“I went to my brother to ask for a loan…’cause I’m busted.” — from the song “Busted” written by Harlan Howard and Daniel Ticotin, and recorded by Ray Charles There’s a famous story, full of pathos, about Jim Thorpe, the man voted the most outstanding American athlete of the rst half of the 20th century. Retired from his professional football and baseball careers, the tale features Thorpe standing in the rain outside a theatre in 1951 without enough money to see the picture. The movie that was playing? “Jim Thorpe: All-American,” starring Burt Lancaster. Long ago athletes were admittedly not paid lucrative salaries, so a former athlete’s nancial fall was not so astonishing nor so steep. But in this era of wellpaid performers, the number of professional players who experience bankruptcy is stunning. Why does this keep happening? There are a myriad number of reasons, including brief career arcs, poor tax planning, exorbitant personal spending habits and bad investment advice. And when athletes go broke, it’s big news. We seldom read about those who have wisely invested their assets. I’m not a football enthusiast, but I read recently where former Florida Gator and current NFL star Joe Haden was offered a guaranteed 12 percent return when his investment advisor guided him into purchasing promissory notes from a rm called Success Trade. Turns out the arrangement was a Ponzi scheme, not unlike Alan Stanford’s 10 percent guaranteed CD returns from his Antigua bank. Success Trade is now barred from FINRA (Financial Industry Regulatory Authority) membership for the fraudulent sale of securities and must pay $13.7 million in restitution, mostly to current and former professional athletes. Truthfully, though, it’s not just athletes who are vulnerable to grandiose investment schemes. Many of Bernie Madoff’s clients were sophisticated investors. The promise of stable, double digit returns was too enticing to bypass. After all, if someone offered you a guaranteed 12 percent annual return on your investment, would you be interested? Sure you would. So would I. Unfortunately, if it sounds too good to be true, it probably is. So if an advisor tells you, “You’ll never have a negative statement,” or “I guarantee this annual return,” it’s wise to reect very soberly on your relationship. Investments do not always escalate in value, month by month, without interruption. Nor do they provide guaranteed returns. You might also ask your advisor, “What was your clients’ average absolute return in 2008?” and “What defensive investments do you recommend to protect my assets if the market experiences a signicant correction?” The idea is to have more up statements than down, and depending on your age, goals and risk tolerance, for your portfolio to reect your particular investment needs. No player wins every game, and no investment arrangement can provide guaranteed returns. Margaret R. McDowell, ChFC, AIF, a syndicated economic columnist, is the founder of Arbor Wealth Management, LLC, (6086121~www.arborwealth. net), a fee-only and Fiduciary Registered Investment Advisory Firm located near Destin. Athlete Saga: Jim Thorpe, Joe Haden and Ray Charles MA rR GA rR E tT R. M c DOWELL Arbor Outlook WhWH E r R E WAS PAm M NOb B LES JULY 4th TH ? Dear Editor, My wife, myself and many of our friends were wondering why Pam Nobles and her “Dancing Troupe of Young Men & Women” weren’t included in the 4th of July Parade (held on July 3rd)? To us, Pam, her Mom and Those Kids are the ‘’Highlight” of any event held in Apalachicola. We especially enjoyed their show which was held at The Dixie Theatre. We hope to see them at many events in the future because These Kids Are Our Future. Lathan Hudson Letter to the E dD I tT O rR Early this year, the picturesque Dan River in North Carolina was hit by a devastating toxic spill that spread 70 miles downstream, poisoning the water and everything in it. Why am I telling you about an environmental disaster which happened hundreds of miles away from us? Because our own Apalachicola River is vulnerable to the same series of events, and we need to do everything we can to prevent this from happening here. The hazardous coal ash that fouled the Dan River was stockpiled at a Duke Energy coal-red power plant site. Like other power companies, Duke stores the hazardous ash that’s left over from burning coal in huge, unlined pits. When a pipe at the Duke plant failed, 140,000 tons of coal ash and contaminated wastewater went into the river. We have toxic coal ash stockpiled along the Apalachicola, at Gulf Power Company’s Scholz Generating Plant near Sneads. And it is leaking into the river. In June 2013, samples of bright orange contamination leaking out of the pits contained arsenic at levels 300 times the amount considered safe for drinking water. Besides poisonous arsenic, the coal ash also contains toxics like cadmium, and chromium – well-known carcinogens – as well as aluminum, barium, beryllium, copper, lead, nickel, zinc, selenium, and the neurotoxin mercury. This is a public hazard. On June 4, Apalachicola Riverkeeper, the Southern Alliance for Clean Energy, and Waterkeeper Alliance led a federal lawsuit against Gulf Power under the Clean Water Act. The public-interest law rm Earthjustice is representing us in the suit. Before we led the lawsuit, we informed Gulf Power of the illegal pollution we documented, and then gave the company four months to begin addressing the problems. We also asked for documentation to support Gulf’s claim that the leaking impoundment at the Scholz plant is not at risk of failing. The utility refused to do either, and we were forced to go to court to protect the Apalachicola and the people who use it. Gulf Power has a federal Clean Water Act permit, which allows the corporation to discharge limited amounts of treated wastewater from a specic outfall directly into the Apalachicola River. But, as our lawsuit points out, untreated contaminants are leaking at other places at the site, and those discharges are not covered by the permit. These toxic chemical leaks – and the company’s failure to report them – violate Gulf Power’s federal permit requirements under the Clean Water Act. Coal ash impoundments are the number one source of toxic water pollution in the United States, dumping more heavy metals and other harmful substances into our waterways than the next nine most polluting industries, combined. While the Clean Water Act does protect waterways from many forms of pollution, there are no federal safeguards specic to coal ash pollution. We need to remedy this dangerous situation. In Washington, 11 public-interest groups and a Native American tribe are involved in a legal agreement to compel the U.S. Environmental Protection Agency to nalize new federal regulations dealing with the handling and disposal of coal ash waste. Powerful energy corporations managed to avoid these regulations for decades, and have aggressively fought to weaken the new standards proposed by the EPA. Meanwhile, here along the Apalachicola, Gulf Power needs to stop polluting our public waterway with its toxic waste. It isn’t fair for a corporation to risk our common resource as if it were a private dumping ground. On June 6, the day before the National Trails Day, the National Park Service and the U.S. Department of the Interior ofcially designated the Apalachicola River Blueway as a national recreation trail. Secretary of the Interior Sally Jewell and National Park Service Director Jonathan Jarvis called the Apalachicola “a rare gem” that “ows through one of the nation’s richest hotspots of biodiversity … a tapestry of wild landscapes and vanishing cultures.” We know how special the Apalachicola is, and we are so very grateful for its gifts. That’s why we took the big step of going to court to stop this dangerous pollution that affects us all. After 61 years of electricity generation at the Scholz plant, Gulf Power has announced that it will stop burning coal at the Scholz facility next year. But as the disaster on the Dan River taught us, coal ash lagoons are dangerous regardless of whether the power plant is still operating. Duke Energy closed the Dan River plant in 2011, but years-worth of coal ash remained in the lagoon that collapsed in February. Unless Gulf Power starts taking responsibility for its mess, its coal ash pits will continue polluting the Apalachicola for years to come. We are doing all that we can to prevent a disaster like Duke Energy’s hazardous waste spill on the Dan River from happening here. Let’s hope Gulf Power will too. Dan Tonsmeire has served both as Riverkeeper and as the organization’s executive director since May 2010. DA nN TO nN S mM EI rR E make tourism a more sustainable in dustry in the county. He said with in creased tourism, more people would be employed fulltime. Parker said evidence of the effec tiveness of increased advertising is in the results of advertising subsidized by funds provided by BP during the Deepwater Horizon oil spill. “We are up to a $50 million indus try and pushing for $100 million. Our goal is to make it a year-round eco nomic engine,” he said. Parker said that, during the oil spill, the county spent $2 million and brought in $4 million in new revenue. He said half of the proposed tax increase would be spent on market ing. He said out-of-county market ing provides the greatest return, but with decreased funding, the county cannot advertise nationally. He said that, out of about $900,000 collected under the current 2 percent tax, only about $100,000 is spent on advertising nationally. “Under the new math, if we now collect $900,000, we would theoreti cally collect ($1.8 million), Jackel said. Parker said $450,000 of that would be dedicated to national advertising. “That’s back to the level of advertis ing we were able to generate when we got the really generous grants from BP,” he said. “I don’t see any of this money trick ling down to District 3,” said Lockley. “I’m not going to vote for something that only benets a few people.” Parker said the improvements would benet the entire county. In his remarks, Parrish said Apalachicola is not properly repre sented on the TDC board. “It’s ‘Franklin County TDC’ (and) it should be inclusive of the entire county,” Parrish said. “I do agree with doing offseason advertising and trying to make the tourist industry sustainable, but I represent District 4 and they are not represented on this board. I keep saying this and it falls on deaf ears.” Parker said Apalachicola City Commissioner Frank Cook and busi ness owner Beverly Hewitt represent Apalachicola on the TDC board. “They are not collectors of the tax,” said Parrish. In an interview later, Hewitt said she represents the Apalachicola Bay Chamber of Commerce, which has members from all of the communities bordering Apalachicola Bay, and not only Apalachicola. Parrish also said that the TDC had not provided the board with informa tion about the presentation prior to Tuesday’s meeting. Jackel said Coun ty Planner Alan Pierce, who was not present, was responsible for provid ing the information in advance and had failed to do so. Jackel and Parker said which vendors would be contracted to do the increased advertising had not been discussed. Parker said the TDC would continue to use some existing vendors but might consider bringing in an outside consultant. Jackel said, if funding to the TDC is increased, the TDC would have to revise their plan to promote the area. She said TDC Administrator Curt Blair said the new tax could not take effect until January 2015 and the rst funds would be received in March. Commissioner Noah Lockley asked how much of the current TDC budget is spent on administration. County Attorney Michael Shuler said that under the ordinance, ad ministrative funding could not exceed 9 percent. Jackel said she believed the actual amount spent was 6 or 7 percent. Lockley asked if administrative fees would double with increased funding. Parker said it would remain capped at 9 percent of the total money collected. “The ratio doesn’t have to stay the same if the TDC board makes a differ ent recommendation,” Jackel said. Parker said the second penny of the additional sales tax collected would go to developing infrastructure and funding not-for-prots. Commission Chair Cheryl Sand ers said renovation of the Coombs Ar mory had top priority for funding. She said she also supported increased funding for the Camp Gordon John ston Museum. She said a third important project was public restrooms for the beach at Alligator Point. During the public comment por tion of the meeting, Alan Feiffer, pres ident of the Alligator Point Taxpayers Association (APTA) asked Sanders to come and discuss the bathrooms with APTA. He said that the addition of bathrooms would bring increased trafc to the beach and that parking was already insufcient for visitors to the site. Sanders said before voting on including a referendum on the No vember ballot, she wanted to see the wording. Jackel moved that Shuler pre pare a referendum for consideration. Massey seconded the motion and it passed with Lockley and Parrish opposed. Shuler said he could present a draft at the next county meeting. Jackel said the TDC had until Sep tember to provide the referendum to the Supervisor of Elections. Once again, Lockley moved to bring administration of the TDC un der county control and Parrish sec onded the motion. Jackel asked if the board should do this while the current contract with TDC Administrator Curt Blair was still in effect. She said the contract comes before the board at the rst August meeting. Lockley’s motion failed, with Massey, Jackel and Sanders opposed. Sanders said she felt the board should wait and review the contract. BED TAX from page A1 Toxic coal ash puts river at risk USPS 027-600 Published every Thursday at 129 Commerce St. Apalachicola, FL 32329 Publisher: Alan Davis Editor: Tim Croft POSTMASTER: Send address change to: The Apalachicola Times P.O. Box 820 Apalachicola, FL 32329 Phone 850-653-8868 PERIODICAL RATE POSTAGE PAID AT APALACHICOLA, FL 32329 WEEKLY PUBLISHING SUBSCRIPTIONS PAYABLE IN ADVANCE IN COUNTY $24.15 year — $15.75 six months OUT OF COUNTY $34.65 year — $21 six months Home delivery subscribers may be charged a higher rate for holiday editions. TO ALL ADVERTISERS In case of error or omissions in advertisements, the publishers do not hold themselves liable for damage further than the amount received for such advertisement. The spoken word is given scant attention; the printed word is thoughtfully weighed. The spoken word barely asserts; the printed word thoroughly convinces. The spoken word is lost; the printed word remains. Circulation: 1-800-345-8688 Formerly The Apalachicola Times O PINIo O N www.apalachtimes.com Thursday, July 10, 2014 A Page 4 Section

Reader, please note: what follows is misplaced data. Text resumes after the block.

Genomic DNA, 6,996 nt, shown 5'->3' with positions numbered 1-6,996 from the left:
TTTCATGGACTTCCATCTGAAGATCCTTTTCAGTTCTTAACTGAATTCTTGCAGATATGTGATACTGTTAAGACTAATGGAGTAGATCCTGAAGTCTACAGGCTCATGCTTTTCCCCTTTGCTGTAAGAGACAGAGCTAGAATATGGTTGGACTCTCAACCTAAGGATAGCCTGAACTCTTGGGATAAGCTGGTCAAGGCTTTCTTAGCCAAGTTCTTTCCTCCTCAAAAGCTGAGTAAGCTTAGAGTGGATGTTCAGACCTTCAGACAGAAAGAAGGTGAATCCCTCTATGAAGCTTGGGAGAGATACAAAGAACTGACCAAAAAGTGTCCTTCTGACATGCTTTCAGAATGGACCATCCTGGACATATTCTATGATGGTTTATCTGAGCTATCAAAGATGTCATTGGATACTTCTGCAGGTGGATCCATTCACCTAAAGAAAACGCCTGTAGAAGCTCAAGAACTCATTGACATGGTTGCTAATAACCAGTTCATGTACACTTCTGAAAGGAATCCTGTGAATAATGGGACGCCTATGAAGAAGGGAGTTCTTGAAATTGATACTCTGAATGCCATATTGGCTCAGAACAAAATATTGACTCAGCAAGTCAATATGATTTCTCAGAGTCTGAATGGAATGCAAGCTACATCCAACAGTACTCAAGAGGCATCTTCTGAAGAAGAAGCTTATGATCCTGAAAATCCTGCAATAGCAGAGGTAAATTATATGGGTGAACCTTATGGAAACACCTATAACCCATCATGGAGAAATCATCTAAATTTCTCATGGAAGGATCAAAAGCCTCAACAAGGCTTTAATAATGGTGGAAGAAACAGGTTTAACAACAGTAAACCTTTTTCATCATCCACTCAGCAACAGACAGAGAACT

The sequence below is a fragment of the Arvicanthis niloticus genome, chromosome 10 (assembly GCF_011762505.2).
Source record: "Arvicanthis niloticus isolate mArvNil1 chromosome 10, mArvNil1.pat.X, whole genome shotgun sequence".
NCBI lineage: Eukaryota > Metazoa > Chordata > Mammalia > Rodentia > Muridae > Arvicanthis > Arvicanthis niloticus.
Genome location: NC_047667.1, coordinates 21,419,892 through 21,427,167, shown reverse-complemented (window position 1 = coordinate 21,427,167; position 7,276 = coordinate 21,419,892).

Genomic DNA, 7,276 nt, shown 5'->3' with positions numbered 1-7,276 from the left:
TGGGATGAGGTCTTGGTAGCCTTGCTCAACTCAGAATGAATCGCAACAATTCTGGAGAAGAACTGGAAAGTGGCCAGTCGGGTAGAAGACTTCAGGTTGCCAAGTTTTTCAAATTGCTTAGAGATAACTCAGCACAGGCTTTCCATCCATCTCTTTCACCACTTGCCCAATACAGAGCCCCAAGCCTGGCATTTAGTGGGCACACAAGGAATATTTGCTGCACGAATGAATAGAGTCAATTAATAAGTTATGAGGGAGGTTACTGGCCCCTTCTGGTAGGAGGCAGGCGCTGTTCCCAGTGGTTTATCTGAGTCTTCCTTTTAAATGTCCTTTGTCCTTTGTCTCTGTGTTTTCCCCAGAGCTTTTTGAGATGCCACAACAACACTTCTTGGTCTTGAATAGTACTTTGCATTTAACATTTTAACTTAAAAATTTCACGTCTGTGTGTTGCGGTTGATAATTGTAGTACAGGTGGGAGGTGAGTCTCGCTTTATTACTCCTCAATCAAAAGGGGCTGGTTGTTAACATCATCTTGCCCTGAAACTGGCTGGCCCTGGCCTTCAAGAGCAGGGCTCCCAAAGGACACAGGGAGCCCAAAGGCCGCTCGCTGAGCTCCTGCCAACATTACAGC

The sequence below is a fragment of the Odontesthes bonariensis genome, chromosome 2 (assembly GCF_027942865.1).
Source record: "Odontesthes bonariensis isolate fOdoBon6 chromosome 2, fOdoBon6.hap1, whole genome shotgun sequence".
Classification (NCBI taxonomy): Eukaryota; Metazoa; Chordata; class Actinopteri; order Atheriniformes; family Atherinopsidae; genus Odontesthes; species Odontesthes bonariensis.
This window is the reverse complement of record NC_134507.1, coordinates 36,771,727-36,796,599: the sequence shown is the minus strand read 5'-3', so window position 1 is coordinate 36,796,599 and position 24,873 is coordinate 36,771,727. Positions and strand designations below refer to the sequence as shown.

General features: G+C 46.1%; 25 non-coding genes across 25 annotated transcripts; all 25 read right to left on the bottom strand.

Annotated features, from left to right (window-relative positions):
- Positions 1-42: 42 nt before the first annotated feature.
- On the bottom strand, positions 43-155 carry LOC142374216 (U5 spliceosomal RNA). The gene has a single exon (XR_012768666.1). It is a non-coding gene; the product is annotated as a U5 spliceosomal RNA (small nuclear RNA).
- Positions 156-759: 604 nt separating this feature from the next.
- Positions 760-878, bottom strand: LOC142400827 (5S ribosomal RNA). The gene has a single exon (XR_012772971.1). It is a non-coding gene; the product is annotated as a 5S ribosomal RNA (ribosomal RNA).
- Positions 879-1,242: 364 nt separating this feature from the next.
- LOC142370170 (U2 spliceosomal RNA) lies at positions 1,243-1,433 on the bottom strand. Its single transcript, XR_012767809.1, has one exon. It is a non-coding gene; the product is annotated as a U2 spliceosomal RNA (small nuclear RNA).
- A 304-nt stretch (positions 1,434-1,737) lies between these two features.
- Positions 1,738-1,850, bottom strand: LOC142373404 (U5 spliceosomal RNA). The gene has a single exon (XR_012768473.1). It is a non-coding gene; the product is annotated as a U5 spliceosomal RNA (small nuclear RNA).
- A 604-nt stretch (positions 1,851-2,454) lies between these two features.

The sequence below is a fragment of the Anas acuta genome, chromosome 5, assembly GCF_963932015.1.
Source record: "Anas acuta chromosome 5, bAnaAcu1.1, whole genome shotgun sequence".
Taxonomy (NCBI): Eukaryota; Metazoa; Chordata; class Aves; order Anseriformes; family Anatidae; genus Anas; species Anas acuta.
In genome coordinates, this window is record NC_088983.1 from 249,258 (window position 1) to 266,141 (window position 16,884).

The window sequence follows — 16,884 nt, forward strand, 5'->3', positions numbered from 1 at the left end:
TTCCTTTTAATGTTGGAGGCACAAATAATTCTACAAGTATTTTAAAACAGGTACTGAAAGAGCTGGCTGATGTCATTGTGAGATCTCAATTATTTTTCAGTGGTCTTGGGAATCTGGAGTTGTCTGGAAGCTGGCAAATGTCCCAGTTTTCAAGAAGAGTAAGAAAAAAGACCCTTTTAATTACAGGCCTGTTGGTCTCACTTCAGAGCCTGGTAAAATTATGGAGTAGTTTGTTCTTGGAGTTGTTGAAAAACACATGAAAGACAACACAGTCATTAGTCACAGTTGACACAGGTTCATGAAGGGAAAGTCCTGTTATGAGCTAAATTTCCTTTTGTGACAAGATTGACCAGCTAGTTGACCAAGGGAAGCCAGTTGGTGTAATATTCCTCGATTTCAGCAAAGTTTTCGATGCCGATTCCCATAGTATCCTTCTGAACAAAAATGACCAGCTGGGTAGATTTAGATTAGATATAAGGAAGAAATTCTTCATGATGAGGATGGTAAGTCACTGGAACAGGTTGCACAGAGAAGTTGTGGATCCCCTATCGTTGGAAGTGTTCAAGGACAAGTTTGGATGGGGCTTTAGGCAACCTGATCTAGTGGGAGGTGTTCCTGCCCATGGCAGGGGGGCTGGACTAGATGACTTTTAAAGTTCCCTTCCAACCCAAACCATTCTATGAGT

PAGE 5